Our first conversation with an aspiring Makeup Artist


Who is JO Avertidou?


I come from a mixed background. I was born in Armenia and because of my grandmother’s Greek origins my family and I moved to Greece. I always had an interest in culture, arts, fashion and travel. So I studied Fine arts, Drama and Theatre, but I knew I wanted to connect my career path with makeup artistry. I started working as a makeup artist from my early twenties and since then I knew what I wanted to do that for a living. It’s been two years now, that I’ve moved in London. I needed to explore more of what’s out there, and I found it’s the perfect city for someone who wants to get inspired and open its horizons.


Why did you choose to become a Makeup Artist?


I was influenced a lot by my mum. She’s a beautician, so from a young age I was surrounded by women and heard all their beauty concerns. Choosing this form of art as a job, came naturally for me. I realised very soon, that I wanted to interact with people and express myself by creating a moment of beauty.


Who is your favourite Makeup artist and why?


Terry Barber and Isamaya French are my current favourites. I really like how they turn makeup inspiration into a playful process.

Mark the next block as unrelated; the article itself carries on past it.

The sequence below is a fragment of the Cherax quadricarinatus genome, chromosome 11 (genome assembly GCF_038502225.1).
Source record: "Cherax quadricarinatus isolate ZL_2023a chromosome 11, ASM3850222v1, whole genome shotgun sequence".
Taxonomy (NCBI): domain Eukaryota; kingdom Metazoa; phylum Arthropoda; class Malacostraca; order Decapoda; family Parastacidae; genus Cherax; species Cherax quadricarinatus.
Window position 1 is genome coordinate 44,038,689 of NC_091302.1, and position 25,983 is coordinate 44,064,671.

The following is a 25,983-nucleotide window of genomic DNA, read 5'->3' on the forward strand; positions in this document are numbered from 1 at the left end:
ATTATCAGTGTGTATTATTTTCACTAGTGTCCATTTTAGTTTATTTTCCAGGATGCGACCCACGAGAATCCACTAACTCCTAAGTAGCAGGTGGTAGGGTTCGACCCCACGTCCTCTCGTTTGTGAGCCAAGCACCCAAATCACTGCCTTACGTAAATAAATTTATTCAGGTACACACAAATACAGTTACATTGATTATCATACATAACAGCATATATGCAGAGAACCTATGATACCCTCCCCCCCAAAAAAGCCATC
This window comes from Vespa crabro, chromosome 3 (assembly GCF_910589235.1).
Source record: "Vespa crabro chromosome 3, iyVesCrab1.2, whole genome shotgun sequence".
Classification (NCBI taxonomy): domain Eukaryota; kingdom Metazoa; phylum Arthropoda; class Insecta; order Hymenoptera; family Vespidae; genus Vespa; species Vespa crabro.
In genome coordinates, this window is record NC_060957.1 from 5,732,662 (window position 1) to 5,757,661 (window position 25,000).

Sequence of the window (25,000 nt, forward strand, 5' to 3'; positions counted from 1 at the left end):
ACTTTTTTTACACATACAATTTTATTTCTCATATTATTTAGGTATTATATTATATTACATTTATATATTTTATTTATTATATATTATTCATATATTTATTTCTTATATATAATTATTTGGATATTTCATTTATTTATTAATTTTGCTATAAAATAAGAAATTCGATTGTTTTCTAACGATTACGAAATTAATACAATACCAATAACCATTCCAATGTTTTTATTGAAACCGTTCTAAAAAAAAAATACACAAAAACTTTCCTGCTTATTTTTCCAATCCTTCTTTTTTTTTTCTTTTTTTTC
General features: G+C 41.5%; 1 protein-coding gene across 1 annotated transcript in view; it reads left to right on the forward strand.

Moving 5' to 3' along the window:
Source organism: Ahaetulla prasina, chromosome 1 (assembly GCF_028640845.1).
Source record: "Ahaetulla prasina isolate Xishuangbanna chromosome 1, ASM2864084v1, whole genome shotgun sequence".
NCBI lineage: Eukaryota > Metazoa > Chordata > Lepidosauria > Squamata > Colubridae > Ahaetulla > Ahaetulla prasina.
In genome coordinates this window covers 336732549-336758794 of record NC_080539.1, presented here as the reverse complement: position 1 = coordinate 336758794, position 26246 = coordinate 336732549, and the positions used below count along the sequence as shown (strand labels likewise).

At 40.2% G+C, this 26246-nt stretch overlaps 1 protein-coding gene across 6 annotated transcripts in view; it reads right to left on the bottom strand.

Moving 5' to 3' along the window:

What are the essentials in your makeup bag?


One product for every feature of the face. Mascara, bronzer and a lip gloss.


What makes a great makeup artist in your opinion?


Acceptance of the person you’re working with. It’s very important to realise that beauty is not one thing and it can be fluid.

Do you take into consideration your client’s skin (complexion, texture etc.) when deciding your approach and does this influence the kind of brands that you use?

Absolutely. It’s a cliché but makeup artists will never stop talking about how important the skins’ condition before is applying any makeup on. Brands help a lot with the variety of products, but it’s also good to have a good understanding of them. I like to mix to achieve the textures and the result that I need.

Talk to us about your favourite look, what was the inspiration behind it? What did you learn from it? If you could do it again, would you change anything?